Buttigieg Shamelessly Exploits Fossil Fuel Crisis

Pete Buttigieg recently declared that American families will “never have to worry about gas prices again” once they learn to choose electric cars over traditional vehicles.

The Secretary of Transportation recently made this proclamation during a Sunday appearance with Jonathan Capehart on MSNBC. Over the course of their discussion, Buttigieg revealed that the Build Back Better agenda pushed by the Biden administration includes several incentives for American families to switch to electric vehicles.

Buttigieg remarked that much of the “physical infrastructure work” had been contemplated in the infrastructure bill that was recently signed, though “more is envisioned in the Build Back Better law.”

“I’ll give you one example,” Buttigieg continued during his push for electric vehicles, claiming that families will be able to receive a discount of up to $12,500 if they contemplate purchasing an electric vehicle.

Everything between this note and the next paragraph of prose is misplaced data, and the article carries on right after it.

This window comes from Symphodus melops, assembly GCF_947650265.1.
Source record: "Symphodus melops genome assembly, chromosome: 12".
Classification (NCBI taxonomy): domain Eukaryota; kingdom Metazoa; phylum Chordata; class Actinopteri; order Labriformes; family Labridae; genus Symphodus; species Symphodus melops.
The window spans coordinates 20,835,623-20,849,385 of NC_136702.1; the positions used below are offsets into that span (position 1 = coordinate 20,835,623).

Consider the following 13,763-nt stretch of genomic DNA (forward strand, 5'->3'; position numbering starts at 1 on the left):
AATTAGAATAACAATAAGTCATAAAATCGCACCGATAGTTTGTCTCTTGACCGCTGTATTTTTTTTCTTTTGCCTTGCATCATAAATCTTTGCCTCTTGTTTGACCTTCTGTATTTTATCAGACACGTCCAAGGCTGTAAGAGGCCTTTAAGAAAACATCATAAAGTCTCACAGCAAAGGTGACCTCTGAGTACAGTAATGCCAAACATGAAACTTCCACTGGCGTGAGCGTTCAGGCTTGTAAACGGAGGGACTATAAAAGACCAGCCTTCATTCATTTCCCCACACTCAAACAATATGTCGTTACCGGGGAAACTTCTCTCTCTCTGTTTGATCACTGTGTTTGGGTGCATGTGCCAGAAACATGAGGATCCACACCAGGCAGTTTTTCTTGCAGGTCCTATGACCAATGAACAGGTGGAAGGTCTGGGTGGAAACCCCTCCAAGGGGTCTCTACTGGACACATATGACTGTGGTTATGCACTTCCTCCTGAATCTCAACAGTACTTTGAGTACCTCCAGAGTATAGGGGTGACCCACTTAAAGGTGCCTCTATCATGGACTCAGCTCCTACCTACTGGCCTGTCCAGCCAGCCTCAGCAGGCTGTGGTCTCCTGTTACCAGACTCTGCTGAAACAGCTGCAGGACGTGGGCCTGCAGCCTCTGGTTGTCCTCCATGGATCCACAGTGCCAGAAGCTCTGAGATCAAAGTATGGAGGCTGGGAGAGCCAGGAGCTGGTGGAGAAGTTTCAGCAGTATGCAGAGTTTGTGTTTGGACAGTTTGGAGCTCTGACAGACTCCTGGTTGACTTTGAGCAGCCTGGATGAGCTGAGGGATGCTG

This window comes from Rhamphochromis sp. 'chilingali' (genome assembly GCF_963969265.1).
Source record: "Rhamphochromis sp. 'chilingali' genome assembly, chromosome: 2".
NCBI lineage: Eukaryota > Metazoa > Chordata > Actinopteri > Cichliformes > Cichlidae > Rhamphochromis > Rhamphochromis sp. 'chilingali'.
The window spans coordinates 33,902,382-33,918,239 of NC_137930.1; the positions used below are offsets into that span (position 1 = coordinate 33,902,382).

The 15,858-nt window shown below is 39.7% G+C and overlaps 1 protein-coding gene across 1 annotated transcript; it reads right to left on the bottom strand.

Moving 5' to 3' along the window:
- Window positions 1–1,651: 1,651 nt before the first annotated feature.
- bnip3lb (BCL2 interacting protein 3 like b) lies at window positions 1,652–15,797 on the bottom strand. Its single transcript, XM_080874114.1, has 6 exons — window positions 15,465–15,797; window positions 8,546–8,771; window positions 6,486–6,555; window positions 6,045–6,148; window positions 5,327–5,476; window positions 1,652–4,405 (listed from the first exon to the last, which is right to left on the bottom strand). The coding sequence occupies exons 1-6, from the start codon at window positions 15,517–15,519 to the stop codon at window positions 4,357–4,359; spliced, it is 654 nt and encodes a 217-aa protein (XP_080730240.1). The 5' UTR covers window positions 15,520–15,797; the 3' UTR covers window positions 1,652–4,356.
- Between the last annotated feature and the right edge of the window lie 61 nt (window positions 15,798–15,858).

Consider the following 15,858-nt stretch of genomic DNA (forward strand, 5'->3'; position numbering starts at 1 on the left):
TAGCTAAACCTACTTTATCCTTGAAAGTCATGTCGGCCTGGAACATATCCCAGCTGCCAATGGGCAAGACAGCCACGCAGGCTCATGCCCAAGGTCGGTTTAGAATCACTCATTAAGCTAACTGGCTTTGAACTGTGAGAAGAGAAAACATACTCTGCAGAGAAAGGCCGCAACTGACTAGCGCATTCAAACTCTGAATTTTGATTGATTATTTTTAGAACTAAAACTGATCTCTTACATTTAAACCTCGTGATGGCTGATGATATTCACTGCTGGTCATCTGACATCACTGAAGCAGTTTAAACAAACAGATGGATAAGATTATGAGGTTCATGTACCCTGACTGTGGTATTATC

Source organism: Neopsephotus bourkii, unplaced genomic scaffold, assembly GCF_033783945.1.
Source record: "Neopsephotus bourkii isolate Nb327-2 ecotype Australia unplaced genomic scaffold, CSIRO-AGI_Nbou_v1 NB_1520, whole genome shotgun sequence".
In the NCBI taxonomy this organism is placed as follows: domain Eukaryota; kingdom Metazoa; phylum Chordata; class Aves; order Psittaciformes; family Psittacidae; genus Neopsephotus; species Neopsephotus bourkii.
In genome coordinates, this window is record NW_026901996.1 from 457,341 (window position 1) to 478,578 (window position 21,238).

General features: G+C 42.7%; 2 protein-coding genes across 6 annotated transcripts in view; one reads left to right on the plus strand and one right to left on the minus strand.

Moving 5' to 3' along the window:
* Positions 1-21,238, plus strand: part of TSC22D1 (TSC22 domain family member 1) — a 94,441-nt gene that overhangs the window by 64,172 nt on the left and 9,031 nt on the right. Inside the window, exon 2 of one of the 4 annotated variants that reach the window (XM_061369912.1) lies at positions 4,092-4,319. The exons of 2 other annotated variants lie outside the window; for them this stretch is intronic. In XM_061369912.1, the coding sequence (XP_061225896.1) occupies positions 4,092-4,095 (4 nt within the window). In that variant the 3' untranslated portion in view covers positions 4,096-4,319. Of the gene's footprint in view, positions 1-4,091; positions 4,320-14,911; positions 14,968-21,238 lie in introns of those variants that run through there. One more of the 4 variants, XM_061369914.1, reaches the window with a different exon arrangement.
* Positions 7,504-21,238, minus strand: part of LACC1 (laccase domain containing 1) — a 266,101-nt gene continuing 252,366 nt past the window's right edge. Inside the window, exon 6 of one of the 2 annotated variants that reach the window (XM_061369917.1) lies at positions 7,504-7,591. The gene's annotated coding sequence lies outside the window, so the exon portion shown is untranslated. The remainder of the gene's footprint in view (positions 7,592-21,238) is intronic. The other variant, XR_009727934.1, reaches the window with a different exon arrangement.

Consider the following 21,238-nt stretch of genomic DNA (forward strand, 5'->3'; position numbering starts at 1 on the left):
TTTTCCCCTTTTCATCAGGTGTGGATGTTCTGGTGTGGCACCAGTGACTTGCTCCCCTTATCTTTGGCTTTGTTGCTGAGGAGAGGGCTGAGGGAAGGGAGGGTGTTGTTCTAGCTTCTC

“Once they own that electric vehicle, [families] will never have to worry about gas prices again,” Buttigieg brayed.

The Transportation Secretary also claimed that rural drivers, who generally drive longer distances, will benefit the most handsomely from electric vehicles.

“People who stand to benefit the most … are often rural residents who have the longest distances to drive,” Buttigieg droned, adding that those drivers “burn the most gas.”

Buttigieg also noted that “underserved urban residents” reside in areas that have “high gas prices,” though the urban residents tend to be “lower income.”

“So, they would gain the most by having [electric vehicles],” he continued.

Buttigieg also remarked that electric vehicles need to have a lower price and shed their reputation as a luxury item. Once that price is achieved and the reputation is shed, Americans can then reap significant cost benefits and purchase electric vehicles made in the United States, rather than other cars from overseas.

Buttigieg’s remarks surface as gas prices across the United States continue to increase dramatically while the supply chain crisis rages on.